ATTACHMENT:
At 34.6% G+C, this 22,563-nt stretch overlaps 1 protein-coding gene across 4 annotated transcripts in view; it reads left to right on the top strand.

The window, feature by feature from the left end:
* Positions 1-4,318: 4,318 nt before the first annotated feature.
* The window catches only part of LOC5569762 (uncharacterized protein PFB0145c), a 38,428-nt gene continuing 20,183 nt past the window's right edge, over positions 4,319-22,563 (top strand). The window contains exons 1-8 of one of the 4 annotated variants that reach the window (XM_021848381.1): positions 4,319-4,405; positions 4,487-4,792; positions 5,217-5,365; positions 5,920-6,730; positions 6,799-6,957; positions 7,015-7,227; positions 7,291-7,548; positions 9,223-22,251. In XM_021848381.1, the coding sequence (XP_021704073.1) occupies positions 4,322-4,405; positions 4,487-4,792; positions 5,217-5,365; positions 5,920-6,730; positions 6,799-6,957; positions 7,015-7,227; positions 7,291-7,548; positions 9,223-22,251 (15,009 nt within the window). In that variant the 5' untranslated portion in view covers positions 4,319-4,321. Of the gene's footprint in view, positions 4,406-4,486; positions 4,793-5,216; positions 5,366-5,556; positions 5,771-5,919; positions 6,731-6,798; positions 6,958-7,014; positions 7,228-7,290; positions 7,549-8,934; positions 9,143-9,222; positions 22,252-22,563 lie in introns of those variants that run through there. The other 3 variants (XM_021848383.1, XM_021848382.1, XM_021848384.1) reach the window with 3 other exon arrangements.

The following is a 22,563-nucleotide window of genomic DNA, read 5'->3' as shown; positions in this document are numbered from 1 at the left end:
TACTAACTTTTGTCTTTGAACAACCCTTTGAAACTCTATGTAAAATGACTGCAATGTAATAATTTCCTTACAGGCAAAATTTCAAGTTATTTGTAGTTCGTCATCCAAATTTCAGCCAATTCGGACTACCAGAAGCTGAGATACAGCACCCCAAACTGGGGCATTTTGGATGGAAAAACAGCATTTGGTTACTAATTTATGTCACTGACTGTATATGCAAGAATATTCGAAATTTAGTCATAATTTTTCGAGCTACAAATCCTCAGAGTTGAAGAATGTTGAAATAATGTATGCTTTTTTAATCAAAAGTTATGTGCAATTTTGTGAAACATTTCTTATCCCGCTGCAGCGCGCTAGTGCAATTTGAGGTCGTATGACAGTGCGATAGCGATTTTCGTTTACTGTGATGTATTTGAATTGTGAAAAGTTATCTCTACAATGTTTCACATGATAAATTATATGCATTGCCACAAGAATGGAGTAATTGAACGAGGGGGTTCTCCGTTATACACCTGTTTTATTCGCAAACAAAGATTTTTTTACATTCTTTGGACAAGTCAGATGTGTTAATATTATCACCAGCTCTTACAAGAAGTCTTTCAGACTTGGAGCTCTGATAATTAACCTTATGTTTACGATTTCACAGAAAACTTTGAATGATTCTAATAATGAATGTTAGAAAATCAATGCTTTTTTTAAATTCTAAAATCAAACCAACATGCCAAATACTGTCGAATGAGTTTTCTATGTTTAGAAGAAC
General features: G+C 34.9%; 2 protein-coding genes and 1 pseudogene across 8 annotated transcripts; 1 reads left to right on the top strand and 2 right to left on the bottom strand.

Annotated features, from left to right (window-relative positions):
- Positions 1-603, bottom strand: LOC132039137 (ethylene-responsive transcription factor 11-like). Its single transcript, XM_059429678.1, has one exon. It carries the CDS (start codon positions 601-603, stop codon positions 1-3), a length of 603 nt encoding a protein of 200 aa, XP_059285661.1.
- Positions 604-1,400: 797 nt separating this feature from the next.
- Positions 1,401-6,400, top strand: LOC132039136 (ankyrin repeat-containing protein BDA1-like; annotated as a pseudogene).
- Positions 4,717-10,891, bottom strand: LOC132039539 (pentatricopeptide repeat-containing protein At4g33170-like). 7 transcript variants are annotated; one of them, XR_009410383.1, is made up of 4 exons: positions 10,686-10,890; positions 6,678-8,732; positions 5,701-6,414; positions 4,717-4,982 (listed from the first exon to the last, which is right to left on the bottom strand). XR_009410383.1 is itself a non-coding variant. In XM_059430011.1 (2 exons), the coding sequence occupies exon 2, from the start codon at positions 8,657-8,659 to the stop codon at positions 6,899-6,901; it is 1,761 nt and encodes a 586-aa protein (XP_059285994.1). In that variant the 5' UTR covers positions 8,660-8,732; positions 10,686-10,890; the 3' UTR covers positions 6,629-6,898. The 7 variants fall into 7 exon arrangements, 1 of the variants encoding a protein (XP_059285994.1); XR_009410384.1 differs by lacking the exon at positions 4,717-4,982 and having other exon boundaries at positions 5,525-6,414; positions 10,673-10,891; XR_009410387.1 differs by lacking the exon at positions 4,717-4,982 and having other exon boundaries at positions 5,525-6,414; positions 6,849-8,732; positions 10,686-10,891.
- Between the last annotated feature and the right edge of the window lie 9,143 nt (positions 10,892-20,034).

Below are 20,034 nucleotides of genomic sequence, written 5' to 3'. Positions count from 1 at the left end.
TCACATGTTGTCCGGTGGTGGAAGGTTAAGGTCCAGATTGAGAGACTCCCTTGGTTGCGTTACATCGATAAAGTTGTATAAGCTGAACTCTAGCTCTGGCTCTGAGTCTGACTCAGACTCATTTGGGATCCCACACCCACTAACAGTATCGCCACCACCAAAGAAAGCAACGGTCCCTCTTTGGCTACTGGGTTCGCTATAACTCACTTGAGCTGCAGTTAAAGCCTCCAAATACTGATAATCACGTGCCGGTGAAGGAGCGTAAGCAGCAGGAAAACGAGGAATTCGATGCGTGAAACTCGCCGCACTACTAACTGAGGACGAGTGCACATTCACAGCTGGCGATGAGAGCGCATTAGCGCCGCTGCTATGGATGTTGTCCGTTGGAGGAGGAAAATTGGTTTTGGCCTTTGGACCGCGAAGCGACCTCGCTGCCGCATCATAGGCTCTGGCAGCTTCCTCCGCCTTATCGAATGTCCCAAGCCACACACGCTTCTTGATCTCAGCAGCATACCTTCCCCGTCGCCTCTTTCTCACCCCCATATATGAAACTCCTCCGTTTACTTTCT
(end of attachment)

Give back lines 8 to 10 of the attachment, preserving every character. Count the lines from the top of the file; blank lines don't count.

Annotated features, from left to right (window-relative positions):
- Positions 1-603, bottom strand: LOC132039137 (ethylene-responsive transcription factor 11-like). Its single transcript, XM_059429678.1, has one exon. It carries the CDS (start codon positions 601-603, stop codon positions 1-3), a length of 603 nt encoding a protein of 200 aa, XP_059285661.1.
- Positions 604-1,400: 797 nt separating this feature from the next.